"Death is not extinguishing the light; it is putting out the lamp because the dawn has come."
- Rabindranath Tagore
She had health problems so it is amazing she lived as long as she did, about 6 years. She came with me from Florida when we moved to Japan 3 years ago. She was such a good kitty during the long trip. We will miss her and her lovely absinthe-green eyes and her tortoise shell fur, but; we believe she will return to us when she gets a new, healthier body.
Although we feel that Meow-Meow's spirit is now free from the bonds of earthly suffering (kurushimi), and her passing carries some relief (keigen = relief from pain; anshin = relief from anxiety); but, we will still mourn (itamu) and lament (kanashima). Mourning (mo) is an important part of dealing with, and acceptance of, loss.
I think music, and song lyrics are a fantastic and interesting way for ESL students to study English.
Listening, reading and pronunciation are all highlighted this way. In this case we also get to listen to two American female vocalists interpret the same song in two different ways!
"Life is about dealing with loss."
- Mia Farrow
'Gloomy Sunday' is a well-known song of deep sadness in the West that is rarely heard or performed publicly because it is so "gloomy"; and some people fear it's rumored reputation for encouraging suicide (jisatsu). Please note that I do not encourage suicide, but rather a necessary period of grief (kanashimi) and catharsis (katarushisu).
Gloomy = usugurai (dark); yu'utsu (na) (depressed); kanashii (sad); undadareteiru (dejected).
First I will put the version by Diamanda Galas because she gives a brief introduction to the song before she sings/plays it, and I'll transcribe (write) her words & lyrics down for English students.
I admit that Diamanda Galas's singing style is an acquired taste... that is, her music is not for everybody.
She is dark, dramatic and often purposely discordant... to amazing effect!
Diamanda Galas (Intro):
"This next song was sung by Billie Holiday, called 'Gloomy Sunday'.
Um, when she first recorded it on the radio, there was a, uh, protest from the record company because it was, um, it was too pessimistic and depressing. Therefore, they had her change the ending to make it more optimistic and hopeful. And at that moment was born the first pop music. I don't do it that way of course."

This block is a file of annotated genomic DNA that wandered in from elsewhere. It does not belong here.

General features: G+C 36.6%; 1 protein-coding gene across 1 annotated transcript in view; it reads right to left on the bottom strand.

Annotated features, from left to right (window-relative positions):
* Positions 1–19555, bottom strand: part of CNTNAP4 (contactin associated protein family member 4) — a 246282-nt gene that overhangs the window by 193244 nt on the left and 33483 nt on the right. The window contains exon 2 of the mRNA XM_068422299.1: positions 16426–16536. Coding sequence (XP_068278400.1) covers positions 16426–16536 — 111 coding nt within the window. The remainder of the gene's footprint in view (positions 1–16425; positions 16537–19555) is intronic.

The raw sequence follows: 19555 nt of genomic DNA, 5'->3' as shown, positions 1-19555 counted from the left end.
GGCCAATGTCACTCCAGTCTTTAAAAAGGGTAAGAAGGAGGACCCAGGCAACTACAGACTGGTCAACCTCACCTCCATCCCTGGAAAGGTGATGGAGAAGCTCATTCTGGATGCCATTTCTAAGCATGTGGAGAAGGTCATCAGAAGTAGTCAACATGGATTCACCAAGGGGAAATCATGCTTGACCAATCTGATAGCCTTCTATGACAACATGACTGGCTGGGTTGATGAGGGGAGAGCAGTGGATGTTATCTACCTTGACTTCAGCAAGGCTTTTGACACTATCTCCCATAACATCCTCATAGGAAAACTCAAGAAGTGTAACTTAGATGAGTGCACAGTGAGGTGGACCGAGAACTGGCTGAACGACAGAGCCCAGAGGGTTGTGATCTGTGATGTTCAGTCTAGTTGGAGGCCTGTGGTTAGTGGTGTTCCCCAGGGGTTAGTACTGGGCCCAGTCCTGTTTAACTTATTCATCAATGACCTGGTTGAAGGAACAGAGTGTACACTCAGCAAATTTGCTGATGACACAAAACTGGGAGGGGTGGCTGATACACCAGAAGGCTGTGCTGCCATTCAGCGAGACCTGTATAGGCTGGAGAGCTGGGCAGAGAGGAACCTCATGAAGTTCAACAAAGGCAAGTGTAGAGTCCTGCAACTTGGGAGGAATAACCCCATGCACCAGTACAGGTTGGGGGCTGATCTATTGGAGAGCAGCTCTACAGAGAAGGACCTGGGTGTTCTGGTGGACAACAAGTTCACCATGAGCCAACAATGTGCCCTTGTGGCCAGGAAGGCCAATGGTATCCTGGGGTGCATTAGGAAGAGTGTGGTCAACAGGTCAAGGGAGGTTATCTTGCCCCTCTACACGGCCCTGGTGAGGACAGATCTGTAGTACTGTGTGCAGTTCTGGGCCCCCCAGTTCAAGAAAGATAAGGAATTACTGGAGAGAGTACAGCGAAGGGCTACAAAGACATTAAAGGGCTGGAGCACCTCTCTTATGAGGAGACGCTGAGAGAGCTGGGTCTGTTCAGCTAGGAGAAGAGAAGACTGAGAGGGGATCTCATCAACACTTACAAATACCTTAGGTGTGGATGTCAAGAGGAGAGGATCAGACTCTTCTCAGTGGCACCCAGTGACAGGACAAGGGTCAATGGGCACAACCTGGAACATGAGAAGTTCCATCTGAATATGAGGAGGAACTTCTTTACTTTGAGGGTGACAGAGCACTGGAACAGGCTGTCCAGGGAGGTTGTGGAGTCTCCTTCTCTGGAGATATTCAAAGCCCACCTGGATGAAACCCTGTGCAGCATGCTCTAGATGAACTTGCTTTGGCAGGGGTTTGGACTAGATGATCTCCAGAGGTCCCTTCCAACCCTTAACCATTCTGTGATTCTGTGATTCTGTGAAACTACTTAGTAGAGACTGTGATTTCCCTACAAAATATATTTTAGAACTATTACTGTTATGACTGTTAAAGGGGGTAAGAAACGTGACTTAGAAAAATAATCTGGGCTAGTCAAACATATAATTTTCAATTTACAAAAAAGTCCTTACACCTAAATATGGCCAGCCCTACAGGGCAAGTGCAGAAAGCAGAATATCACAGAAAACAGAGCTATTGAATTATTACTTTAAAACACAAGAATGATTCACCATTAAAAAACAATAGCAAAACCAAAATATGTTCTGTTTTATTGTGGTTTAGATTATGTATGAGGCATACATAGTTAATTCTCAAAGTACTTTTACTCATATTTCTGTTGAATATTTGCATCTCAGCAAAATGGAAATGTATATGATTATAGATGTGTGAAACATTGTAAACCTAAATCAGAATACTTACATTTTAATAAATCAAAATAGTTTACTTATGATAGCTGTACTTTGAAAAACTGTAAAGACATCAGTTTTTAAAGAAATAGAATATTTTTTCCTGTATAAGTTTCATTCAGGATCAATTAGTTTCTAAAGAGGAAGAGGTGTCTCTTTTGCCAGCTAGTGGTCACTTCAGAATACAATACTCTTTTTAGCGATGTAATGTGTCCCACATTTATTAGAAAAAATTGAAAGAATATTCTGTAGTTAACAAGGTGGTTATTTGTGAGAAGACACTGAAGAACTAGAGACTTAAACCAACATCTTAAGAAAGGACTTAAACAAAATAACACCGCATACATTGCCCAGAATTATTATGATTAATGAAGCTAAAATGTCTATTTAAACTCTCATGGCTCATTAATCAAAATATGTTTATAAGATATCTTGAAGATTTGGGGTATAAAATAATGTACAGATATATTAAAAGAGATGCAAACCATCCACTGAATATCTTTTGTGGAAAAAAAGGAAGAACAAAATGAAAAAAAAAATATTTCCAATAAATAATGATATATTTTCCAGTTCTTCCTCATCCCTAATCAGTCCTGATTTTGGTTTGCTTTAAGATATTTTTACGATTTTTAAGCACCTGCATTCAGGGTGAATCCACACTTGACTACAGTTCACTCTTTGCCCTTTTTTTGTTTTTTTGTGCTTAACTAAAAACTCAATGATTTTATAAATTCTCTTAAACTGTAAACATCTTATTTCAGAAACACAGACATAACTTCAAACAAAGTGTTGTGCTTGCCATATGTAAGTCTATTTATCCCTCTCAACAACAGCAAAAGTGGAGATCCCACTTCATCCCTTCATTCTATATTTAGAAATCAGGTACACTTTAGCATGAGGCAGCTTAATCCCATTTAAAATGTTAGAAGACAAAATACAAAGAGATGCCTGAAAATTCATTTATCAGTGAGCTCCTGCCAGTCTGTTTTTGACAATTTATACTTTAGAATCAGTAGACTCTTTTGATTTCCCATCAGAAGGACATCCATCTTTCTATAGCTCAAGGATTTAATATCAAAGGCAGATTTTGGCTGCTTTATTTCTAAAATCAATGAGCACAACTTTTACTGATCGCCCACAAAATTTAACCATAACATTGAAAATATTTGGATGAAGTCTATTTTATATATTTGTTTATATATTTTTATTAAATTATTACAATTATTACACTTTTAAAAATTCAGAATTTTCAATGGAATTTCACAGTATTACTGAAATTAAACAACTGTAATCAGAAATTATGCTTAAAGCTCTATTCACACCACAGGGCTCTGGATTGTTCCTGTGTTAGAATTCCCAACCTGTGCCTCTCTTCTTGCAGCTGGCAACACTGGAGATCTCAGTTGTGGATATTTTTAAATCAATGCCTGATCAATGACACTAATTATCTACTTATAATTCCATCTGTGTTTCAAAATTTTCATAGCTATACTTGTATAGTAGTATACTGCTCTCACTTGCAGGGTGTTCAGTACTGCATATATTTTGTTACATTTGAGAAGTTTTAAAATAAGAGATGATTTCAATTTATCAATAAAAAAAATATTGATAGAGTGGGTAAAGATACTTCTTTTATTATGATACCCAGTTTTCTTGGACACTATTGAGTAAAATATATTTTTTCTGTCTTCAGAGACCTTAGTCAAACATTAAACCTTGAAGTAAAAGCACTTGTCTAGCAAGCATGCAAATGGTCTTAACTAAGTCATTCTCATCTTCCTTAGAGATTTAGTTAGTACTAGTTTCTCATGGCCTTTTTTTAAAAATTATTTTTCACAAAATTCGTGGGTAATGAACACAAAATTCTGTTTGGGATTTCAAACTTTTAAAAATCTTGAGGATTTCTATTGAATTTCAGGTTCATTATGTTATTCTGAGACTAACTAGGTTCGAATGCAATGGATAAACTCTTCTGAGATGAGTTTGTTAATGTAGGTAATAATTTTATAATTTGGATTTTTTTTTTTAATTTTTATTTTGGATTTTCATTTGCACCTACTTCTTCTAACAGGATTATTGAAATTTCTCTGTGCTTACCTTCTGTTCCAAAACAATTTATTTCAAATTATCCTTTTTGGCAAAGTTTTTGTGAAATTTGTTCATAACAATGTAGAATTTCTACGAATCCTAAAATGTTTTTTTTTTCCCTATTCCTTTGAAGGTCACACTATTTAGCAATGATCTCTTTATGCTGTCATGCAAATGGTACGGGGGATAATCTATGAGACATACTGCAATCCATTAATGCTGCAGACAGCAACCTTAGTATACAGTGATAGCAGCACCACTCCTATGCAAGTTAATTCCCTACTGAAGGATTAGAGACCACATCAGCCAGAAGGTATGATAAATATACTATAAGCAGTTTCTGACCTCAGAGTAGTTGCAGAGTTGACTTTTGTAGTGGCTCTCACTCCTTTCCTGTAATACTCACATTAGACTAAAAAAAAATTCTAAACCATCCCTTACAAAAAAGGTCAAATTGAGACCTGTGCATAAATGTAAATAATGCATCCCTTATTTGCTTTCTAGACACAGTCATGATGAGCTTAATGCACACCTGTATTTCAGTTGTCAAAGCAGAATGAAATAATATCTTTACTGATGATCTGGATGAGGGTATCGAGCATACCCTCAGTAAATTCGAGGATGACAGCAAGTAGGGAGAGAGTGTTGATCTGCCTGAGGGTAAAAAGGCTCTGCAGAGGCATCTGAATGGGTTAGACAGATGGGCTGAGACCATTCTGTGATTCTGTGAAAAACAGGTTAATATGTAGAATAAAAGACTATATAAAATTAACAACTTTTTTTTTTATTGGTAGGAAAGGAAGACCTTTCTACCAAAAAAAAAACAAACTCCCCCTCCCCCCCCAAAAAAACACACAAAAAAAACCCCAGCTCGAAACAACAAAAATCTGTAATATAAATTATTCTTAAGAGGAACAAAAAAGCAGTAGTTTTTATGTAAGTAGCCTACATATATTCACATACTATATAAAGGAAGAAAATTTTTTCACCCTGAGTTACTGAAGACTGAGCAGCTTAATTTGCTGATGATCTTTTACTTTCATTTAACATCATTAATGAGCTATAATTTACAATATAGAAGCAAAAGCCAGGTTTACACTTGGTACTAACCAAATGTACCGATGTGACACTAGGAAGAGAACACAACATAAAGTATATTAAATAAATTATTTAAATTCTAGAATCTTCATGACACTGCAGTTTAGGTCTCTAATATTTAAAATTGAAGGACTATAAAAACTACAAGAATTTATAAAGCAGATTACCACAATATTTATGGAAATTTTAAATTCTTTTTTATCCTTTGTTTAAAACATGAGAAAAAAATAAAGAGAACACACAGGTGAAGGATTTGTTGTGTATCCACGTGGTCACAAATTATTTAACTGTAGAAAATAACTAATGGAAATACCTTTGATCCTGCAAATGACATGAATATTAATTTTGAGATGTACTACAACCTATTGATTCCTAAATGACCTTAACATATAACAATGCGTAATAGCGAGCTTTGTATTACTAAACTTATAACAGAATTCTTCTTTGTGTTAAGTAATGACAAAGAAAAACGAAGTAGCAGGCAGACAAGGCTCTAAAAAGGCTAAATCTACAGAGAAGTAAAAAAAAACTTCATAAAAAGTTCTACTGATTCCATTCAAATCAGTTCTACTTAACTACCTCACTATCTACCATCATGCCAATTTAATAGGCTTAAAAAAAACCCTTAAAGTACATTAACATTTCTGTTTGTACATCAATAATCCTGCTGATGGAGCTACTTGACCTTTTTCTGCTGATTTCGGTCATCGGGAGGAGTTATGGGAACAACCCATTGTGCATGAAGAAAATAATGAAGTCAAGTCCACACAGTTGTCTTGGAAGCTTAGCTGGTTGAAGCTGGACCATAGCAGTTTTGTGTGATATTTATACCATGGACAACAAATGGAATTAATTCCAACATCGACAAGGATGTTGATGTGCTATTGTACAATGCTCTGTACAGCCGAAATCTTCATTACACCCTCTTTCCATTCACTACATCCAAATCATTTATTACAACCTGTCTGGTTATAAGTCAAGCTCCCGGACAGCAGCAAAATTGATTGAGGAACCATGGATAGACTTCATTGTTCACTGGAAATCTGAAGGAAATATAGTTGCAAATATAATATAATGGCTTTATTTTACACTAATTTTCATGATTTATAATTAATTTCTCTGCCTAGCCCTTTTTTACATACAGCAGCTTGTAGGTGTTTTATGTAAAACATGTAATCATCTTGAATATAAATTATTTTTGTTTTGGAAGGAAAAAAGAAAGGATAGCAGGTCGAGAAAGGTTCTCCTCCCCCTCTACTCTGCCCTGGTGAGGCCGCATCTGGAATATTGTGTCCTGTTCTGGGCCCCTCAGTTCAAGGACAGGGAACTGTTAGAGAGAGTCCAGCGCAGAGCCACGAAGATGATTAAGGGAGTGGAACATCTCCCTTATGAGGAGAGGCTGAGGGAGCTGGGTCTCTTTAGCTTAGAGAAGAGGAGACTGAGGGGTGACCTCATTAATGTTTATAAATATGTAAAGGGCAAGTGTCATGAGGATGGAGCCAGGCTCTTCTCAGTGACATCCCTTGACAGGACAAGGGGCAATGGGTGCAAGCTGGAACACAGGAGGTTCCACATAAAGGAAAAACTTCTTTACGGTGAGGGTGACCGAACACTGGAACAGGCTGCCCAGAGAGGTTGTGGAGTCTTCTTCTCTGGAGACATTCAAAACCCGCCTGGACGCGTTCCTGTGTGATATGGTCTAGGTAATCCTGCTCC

Sadly, one Sunday, I waited and waited
With flowers in my arms for the dream I had created
I waited 'til dreams, like my heart, were all broken
The flowers were all dead and the words were unspoken
The grief that I knew was beyond all consoling
The beat of my heart was a bell that was tolling
Saddest of Sunday(s)
Then came a Sunday when you came to find me
They brought me to church and I left you behind me
My eyes could not see one I wanted to love me
The earth and the flowers were forever above me
The bell tolled for me and the wind whispered 'Never'
But you I have loved and I'll love you forever
Blessed of all Sunday(s)
And now.... 'Gloomy Sunday' by Miss Lady Day (a.k.a.) Billie Holiday, with lyrics.
Did you notice how it was changed in the last verse to make it all sound like a dream???
The original version does not contain the verse that begins: "Dreaming, I was only dreaming....."
One final quote from a book I'm reading now:
"People are not the only things that go through cycles and end with death; there are situations, relationships, eras of your life, even the seasons of the earth and the stars and the wheel of the great year go through cycles of life and death. At some point everything comes to an end, which is good; life and death have the same maker and come from and through each other. Even though death ends a cycle, the circle continues on."
- Marie White
'The Mary-El Tarot, Landscapes of the Abyss'